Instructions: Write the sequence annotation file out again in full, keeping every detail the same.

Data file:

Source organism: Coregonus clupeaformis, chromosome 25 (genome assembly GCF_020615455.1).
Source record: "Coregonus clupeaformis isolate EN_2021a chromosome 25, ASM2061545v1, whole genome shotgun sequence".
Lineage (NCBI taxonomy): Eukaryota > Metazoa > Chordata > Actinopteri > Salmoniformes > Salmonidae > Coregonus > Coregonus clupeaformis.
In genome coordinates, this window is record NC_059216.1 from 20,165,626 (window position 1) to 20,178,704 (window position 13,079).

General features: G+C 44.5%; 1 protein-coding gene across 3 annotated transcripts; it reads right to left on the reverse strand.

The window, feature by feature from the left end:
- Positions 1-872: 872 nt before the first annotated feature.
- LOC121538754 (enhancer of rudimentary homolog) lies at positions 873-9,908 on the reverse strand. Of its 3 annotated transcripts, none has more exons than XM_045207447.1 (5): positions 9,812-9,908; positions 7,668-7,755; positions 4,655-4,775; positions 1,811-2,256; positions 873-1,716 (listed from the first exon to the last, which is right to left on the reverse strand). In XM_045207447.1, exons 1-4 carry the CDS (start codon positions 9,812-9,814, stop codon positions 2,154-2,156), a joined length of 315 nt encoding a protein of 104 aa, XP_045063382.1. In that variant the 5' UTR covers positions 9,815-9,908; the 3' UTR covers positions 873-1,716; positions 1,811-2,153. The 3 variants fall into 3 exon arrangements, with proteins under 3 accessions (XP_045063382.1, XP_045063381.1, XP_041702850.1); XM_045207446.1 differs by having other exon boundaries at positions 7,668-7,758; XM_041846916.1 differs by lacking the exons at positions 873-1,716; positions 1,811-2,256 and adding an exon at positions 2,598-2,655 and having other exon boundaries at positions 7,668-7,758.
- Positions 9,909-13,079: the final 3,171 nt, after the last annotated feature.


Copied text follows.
Source organism: Coregonus clupeaformis, chromosome 25 (genome assembly GCF_020615455.1).
Source record: "Coregonus clupeaformis isolate EN_2021a chromosome 25, ASM2061545v1, whole genome shotgun sequence".
Lineage (NCBI taxonomy): Eukaryota > Metazoa > Chordata > Actinopteri > Salmoniformes > Salmonidae > Coregonus > Coregonus clupeaformis.
In genome coordinates, this window is record NC_059216.1 from 20,165,626 (window position 1) to 20,178,704 (window position 13,079).

General features: G+C 44.5%; 1 protein-coding gene across 3 annotated transcripts; it reads right to left on the reverse strand.

The window, feature by feature from the left end:
- Positions 1-872: 872 nt before the first annotated feature.
- LOC121538754 (enhancer of rudimentary homolog) lies at positions 873-9,908 on the reverse strand. Of its 3 annotated transcripts, none has more exons than XM_045207447.1 (5): positions 9,812-9,908; positions 7,668-7,755; positions 4,655-4,775; positions 1,811-2,256; positions 873-1,716 (listed from the first exon to the last, which is right to left on the reverse strand). In XM_045207447.1, exons 1-4 carry the CDS (start codon positions 9,812-9,814, stop codon positions 2,154-2,156), a joined length of 315 nt encoding a protein of 104 aa, XP_045063382.1. In that variant the 5' UTR covers positions 9,815-9,908; the 3' UTR covers positions 873-1,716; positions 1,811-2,153. The 3 variants fall into 3 exon arrangements, with proteins under 3 accessions (XP_045063382.1, XP_045063381.1, XP_041702850.1); XM_045207446.1 differs by having other exon boundaries at positions 7,668-7,758; XM_041846916.1 differs by lacking the exons at positions 873-1,716; positions 1,811-2,256 and adding an exon at positions 2,598-2,655 and having other exon boundaries at positions 7,668-7,758.
- Positions 9,909-13,079: the final 3,171 nt, after the last annotated feature.